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BUSINESS
July 25, 1989 | JONATHAN WEBER, Times Staff Writer
Despite widespread recognition that democracy in the workplace can help boost productivity, only one-quarter of the nation's largest firms have actively promoted greater worker involvement in company operations, according to a study by the U.S. General Accounting Office and a team of USC researchers. The survey of senior managers at 479 of 1,000 large U.S.
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BUSINESS
April 12, 2011 | By Nathan Olivarez-Giles, Los Angeles Times
You're a tech start-up with no money but you need an office. Coloft in Santa Monica is emerging as a solution, offering shared work spaces, office equipment — and valuable intangibles. "It's sort of like a real-life social network," said Coloft co-founder Cameron Kashani. "We've got the printer, scanner, fax, Wi-Fi, fridge, microwave, coffee. But that's not the reason people come here. People come here because of the community, because of the other people that are here. " And, on any given weekday, a walk into Coloft offers up a taste of the L.A.-area's start-up scene, with entrepreneurs working side by side, sometimes offering each other advice and occasionally even collaborating on projects.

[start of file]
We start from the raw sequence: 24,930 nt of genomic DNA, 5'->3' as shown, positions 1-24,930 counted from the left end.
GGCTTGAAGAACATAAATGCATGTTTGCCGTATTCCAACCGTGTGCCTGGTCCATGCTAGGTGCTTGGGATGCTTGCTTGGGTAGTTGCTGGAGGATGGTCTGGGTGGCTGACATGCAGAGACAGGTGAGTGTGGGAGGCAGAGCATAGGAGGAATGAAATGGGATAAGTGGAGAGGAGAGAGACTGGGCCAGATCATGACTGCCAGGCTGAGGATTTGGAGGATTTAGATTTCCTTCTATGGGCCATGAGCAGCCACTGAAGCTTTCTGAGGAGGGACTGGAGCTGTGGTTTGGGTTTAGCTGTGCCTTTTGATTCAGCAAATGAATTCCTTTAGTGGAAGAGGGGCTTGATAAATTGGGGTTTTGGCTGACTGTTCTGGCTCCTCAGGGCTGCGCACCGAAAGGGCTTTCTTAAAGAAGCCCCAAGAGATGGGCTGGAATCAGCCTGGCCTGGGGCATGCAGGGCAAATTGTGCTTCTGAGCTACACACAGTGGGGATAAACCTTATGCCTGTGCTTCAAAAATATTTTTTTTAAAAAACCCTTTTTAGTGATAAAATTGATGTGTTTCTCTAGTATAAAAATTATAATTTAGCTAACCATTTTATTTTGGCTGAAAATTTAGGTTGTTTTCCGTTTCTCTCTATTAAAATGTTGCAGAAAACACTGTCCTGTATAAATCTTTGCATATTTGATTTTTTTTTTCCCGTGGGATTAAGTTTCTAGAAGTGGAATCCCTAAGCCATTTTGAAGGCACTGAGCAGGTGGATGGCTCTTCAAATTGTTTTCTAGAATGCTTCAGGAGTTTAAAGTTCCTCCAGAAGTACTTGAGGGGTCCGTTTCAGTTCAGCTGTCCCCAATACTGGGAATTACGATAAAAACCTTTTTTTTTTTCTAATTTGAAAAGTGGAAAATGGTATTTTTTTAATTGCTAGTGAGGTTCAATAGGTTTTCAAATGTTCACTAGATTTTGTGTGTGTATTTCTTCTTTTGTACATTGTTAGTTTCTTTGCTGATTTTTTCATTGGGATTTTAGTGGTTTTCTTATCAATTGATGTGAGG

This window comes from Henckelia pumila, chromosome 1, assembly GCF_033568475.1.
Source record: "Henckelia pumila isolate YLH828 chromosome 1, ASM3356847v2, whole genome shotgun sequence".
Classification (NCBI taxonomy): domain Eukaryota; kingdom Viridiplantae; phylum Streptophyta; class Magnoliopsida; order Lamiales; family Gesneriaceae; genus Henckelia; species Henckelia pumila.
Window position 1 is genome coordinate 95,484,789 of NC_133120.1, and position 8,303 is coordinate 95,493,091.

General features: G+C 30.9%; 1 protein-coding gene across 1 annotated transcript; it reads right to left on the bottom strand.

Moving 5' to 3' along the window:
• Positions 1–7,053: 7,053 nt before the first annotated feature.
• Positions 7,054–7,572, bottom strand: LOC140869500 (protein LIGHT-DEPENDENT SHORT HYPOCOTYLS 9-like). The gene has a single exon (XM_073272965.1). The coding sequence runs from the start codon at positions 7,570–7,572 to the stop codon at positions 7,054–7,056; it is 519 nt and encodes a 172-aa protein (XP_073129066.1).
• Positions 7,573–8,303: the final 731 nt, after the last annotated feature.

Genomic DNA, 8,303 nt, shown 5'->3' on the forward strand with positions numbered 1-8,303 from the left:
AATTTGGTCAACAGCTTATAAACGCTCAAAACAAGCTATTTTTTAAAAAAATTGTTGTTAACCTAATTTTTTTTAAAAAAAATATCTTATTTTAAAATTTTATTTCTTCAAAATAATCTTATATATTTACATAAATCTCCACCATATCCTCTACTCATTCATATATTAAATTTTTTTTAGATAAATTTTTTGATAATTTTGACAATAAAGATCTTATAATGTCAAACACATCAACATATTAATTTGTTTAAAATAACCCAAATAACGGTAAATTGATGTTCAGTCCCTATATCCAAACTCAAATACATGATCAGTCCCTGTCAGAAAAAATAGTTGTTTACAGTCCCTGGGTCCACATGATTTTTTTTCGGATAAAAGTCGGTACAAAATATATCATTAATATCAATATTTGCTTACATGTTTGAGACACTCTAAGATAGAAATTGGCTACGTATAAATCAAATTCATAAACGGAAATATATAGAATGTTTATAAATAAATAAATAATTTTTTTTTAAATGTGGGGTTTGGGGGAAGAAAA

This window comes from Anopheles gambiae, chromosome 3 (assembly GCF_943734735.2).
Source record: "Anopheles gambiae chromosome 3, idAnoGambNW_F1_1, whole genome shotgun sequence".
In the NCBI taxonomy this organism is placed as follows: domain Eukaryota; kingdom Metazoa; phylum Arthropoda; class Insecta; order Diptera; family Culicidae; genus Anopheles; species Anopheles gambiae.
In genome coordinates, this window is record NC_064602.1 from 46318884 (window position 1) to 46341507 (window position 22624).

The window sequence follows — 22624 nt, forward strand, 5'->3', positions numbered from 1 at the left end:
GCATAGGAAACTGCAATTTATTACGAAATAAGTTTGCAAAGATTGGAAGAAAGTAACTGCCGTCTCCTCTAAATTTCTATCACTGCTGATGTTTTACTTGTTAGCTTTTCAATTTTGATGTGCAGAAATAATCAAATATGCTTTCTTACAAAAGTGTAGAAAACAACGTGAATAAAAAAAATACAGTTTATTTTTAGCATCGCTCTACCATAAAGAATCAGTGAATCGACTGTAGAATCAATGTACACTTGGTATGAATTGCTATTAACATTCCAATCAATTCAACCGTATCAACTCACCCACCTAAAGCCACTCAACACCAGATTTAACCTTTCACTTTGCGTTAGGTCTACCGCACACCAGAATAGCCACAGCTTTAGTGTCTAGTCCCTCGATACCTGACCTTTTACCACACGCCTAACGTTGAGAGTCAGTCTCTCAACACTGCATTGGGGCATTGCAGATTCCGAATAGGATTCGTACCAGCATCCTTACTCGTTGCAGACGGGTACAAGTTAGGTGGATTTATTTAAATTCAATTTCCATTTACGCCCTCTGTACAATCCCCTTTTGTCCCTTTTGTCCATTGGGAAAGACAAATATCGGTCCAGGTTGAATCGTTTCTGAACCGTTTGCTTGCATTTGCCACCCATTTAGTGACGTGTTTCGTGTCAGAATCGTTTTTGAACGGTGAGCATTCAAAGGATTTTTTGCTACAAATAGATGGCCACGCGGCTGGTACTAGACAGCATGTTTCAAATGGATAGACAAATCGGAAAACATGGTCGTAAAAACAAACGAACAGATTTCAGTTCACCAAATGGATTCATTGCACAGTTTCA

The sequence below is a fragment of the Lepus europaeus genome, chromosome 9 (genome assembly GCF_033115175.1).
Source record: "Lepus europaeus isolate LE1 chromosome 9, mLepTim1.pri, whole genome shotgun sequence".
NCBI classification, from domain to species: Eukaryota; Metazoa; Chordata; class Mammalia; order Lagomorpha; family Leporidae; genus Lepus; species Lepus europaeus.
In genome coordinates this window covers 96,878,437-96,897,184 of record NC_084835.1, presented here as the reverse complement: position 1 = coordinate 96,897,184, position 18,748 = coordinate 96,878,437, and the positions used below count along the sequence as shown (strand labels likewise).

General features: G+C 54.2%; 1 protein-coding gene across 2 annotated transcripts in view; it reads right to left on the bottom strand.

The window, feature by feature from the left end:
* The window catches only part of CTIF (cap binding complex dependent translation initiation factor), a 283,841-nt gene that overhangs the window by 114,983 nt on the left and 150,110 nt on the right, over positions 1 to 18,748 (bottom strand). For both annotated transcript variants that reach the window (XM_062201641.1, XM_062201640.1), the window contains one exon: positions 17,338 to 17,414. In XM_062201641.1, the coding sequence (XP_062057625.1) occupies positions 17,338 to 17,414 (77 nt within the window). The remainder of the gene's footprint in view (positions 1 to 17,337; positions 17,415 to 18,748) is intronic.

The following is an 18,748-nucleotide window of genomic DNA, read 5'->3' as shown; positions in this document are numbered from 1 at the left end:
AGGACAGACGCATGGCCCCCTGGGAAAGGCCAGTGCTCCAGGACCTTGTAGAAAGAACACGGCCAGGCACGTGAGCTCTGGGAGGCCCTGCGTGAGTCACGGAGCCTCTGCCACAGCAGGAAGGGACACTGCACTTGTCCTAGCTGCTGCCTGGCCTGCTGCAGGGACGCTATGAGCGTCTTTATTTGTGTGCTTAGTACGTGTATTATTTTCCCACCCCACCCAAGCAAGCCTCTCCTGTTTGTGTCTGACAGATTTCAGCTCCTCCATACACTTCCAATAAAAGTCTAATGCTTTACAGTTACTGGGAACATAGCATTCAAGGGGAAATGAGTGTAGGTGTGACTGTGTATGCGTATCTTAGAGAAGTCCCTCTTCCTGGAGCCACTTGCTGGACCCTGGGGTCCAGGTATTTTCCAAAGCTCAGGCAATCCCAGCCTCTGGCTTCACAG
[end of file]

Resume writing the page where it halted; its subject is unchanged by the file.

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ENTERTAINMENT
January 21, 1997 | CATHY CURTIS, TIMES STAFF WRITER
It's tempting to suggest that this column about "Work/Space: Visual Relations Incorporate" (at the UC Irvine Art Gallery through Feb. 8) should be read only by people with advanced degrees and specialized talents who have toiled at low-level office jobs.
ENTERTAINMENT
January 21, 1997 | CATHY CURTIS, TIMES STAFF WRITER
It's tempting to suggest that this column about "Work/Space: Visual Relations Incorporate" (at the UC Irvine Art Gallery through Feb. 8) should be read only by people with advanced degrees and specialized talents who have toiled at low-level office jobs.
BUSINESS
April 12, 2011 | By Nathan Olivarez-Giles, Los Angeles Times